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Mark West Chardonnay Russian River 1998

Chardonnay from Russian River, Sonoma County, California
    0% ABV
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    Winemaker Notes

    This wine has an aroma of fresh tropical fruit. French and American oak barrel-aging gives this wine subtle toasty overtones. Dry and well-balanced, it combines notes of vanilla with buttery characteristics, finishing with subtle pineapple flavors. The 1998 Mark West Chardonnay comes from a distinctive combination of vineyards in the Russian River Valley and Sonoma County. The winemaker's intent is to showcase the elegant fruit and the cool-climate characteristics from each vineyard. The mix of generous and distinct flavors creates unique depth of flavor in this stylish and balanced Russian River Valley Chardonnay

    Critical Acclaim

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    Mark West

    Mark West

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    Mark West, Russian River, Sonoma County, California
    Video of winery

    Mark West Winery's goal is to craft wines that consistently deliver enticing aromatics, a rich supple mouth feel, and classical varietal characteristics. The wines pair easily with food or for drinking alone. Their goal is to combine outstanding value and style in every wine they produce.

    Jason Becker joined Mark West Winery as the winemaker in 2015. Pinot wasn't always in his plans. Jason originally set his sights on becoming an engineer. That is, until his first job at a winery in the Santa Cruz Mountains. That's when everything changed. After graduating from Cal Poly San Luis Obispo in 2008 with a double major in Wine & Viticulture and Agricultural Business, Jason set out on a path that would ultimately lead him to Mark West. From cellar intern to barrel room technician to assistant winemaker, these stepping stones are what brought him to Mark West.

    Russian River

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    A standout region for its decidedly Californian take on Burgundian varieties, the Russian River Valley is named for the eponymous river that flows through it. While there are warm pockets of the AVA, it is mostly a cool-climate growing region thanks to breezes and fog from the nearby Pacific Ocean.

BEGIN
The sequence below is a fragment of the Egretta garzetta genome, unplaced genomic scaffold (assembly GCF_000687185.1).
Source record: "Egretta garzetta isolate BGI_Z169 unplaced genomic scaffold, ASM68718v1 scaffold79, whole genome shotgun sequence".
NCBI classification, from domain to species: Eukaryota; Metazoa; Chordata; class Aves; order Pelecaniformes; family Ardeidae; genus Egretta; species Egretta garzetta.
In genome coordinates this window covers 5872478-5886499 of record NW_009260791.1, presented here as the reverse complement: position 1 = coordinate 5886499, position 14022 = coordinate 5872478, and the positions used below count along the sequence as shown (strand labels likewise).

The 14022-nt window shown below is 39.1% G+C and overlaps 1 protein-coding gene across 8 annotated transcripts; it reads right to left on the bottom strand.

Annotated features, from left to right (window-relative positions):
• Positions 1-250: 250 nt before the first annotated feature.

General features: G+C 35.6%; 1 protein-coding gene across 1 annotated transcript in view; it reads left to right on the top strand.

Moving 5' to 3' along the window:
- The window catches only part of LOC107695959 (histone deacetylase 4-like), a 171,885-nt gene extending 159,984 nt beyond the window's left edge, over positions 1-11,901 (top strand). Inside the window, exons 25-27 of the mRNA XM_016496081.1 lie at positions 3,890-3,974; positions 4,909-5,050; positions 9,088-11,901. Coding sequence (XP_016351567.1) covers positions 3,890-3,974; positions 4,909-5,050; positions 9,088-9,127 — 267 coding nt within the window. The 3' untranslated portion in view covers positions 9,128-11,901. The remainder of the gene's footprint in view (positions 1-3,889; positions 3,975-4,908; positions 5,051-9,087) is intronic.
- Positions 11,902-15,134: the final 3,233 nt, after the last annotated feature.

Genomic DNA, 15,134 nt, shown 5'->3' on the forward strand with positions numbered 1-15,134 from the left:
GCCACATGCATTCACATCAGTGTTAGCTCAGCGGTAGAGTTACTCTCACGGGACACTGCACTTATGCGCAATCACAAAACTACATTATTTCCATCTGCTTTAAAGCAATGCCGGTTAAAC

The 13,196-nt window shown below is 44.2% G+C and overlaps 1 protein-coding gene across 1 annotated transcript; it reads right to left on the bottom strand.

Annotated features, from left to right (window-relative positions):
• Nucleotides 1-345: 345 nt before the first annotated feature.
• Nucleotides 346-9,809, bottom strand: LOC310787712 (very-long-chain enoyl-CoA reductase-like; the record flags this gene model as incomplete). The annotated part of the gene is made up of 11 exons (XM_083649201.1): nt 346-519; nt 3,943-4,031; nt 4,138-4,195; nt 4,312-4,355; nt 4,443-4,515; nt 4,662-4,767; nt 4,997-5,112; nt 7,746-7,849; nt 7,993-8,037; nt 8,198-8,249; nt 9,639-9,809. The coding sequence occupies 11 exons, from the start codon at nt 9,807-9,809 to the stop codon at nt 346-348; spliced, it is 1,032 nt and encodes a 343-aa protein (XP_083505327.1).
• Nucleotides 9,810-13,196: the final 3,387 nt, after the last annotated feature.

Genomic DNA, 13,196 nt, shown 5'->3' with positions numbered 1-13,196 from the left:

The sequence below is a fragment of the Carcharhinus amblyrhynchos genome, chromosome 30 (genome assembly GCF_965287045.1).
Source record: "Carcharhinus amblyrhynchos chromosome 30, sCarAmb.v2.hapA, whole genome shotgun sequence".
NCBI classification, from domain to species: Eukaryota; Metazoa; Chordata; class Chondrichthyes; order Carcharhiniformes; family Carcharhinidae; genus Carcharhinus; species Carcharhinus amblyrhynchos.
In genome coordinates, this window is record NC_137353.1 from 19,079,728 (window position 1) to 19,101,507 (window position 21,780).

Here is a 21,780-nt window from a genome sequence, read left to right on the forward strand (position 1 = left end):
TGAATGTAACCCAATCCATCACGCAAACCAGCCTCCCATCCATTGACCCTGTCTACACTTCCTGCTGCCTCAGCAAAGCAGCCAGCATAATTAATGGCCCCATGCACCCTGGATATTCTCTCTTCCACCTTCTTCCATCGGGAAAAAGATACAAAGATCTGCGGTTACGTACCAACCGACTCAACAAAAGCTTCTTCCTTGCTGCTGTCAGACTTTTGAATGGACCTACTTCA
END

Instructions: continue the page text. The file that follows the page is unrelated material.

Chardonnay and Pinot Noir reign supreme in Russian River, with the best examples demonstrating a unique combination of richness and restraint. The cool weather makes Russian River an ideal AVA for sparkling wine production, utilizing the aforementioned varieties. Zinfandel also performs exceptionally well here. Within the Russian River Valley lie the smaller appellations of Chalk Hill and Green Valley. The former, farther from the ocean, is relatively warm, with a focus on red and white Bordeaux varieties. The latter is the coolest, foggiest parcel of the Russian River Valley and is responsible for outstanding Pinot Noir and Chardonnay.

    Chardonnay

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    One of the most popular and versatile white wine grapes, Chardonnay offers a wide range of flavors and styles depending on where it is grown and how it is made. While practically every country in the wine producing world grows it, Chardonnay from its Burgundian homeland produces some of the most remarkable and longest lived examples. As far as cellar potential, white Burgundy rivals the world’s other age-worthy whites like Riesling or botrytized Semillon. California is Chardonnay’s second most important home, where both oaky, buttery styles and leaner, European-inspired wines enjoy great popularity. Oregon, Australia and South America are also significant producers of Chardonnay.

    In the Glass

    When planted on cool sites, Chardonnay flavors tend towards grapefruit, lemon zest, green apple, celery leaf and wet flint, while warmer locations coax out richer, more tropical flavors of melon, peach and pineapple. Oak can add notes of vanilla, coconut and spice, while malolactic fermentation imparts a soft and creamy texture.

    Perfect Pairings

    Chardonnay is as versatile at the table as it is in the vineyard. The crisp, clean, Chablis-like styles go well with flaky white fish with herbs, scallops, turkey breast and soft cheeses. Richer Chardonnays marry well with lobster, crab, salmon, roasted chicken and creamy sauces.

    Sommelier Secret

    Since the 1990s, big, oaky, buttery Chardonnays from California have enjoyed explosive popularity. More recently, the pendulum has begun to swing in the opposite direction, towards a clean, crisp style that rarely utilizes new oak. In Burgundy, the subregion of Chablis, while typically employing the use of older oak barrels, produces a similar bright and acid-driven style. Anyone who doesn't like oaky Chardonnay would likely enjoy its lighter style.

    CPA86306_1998 Item# 26962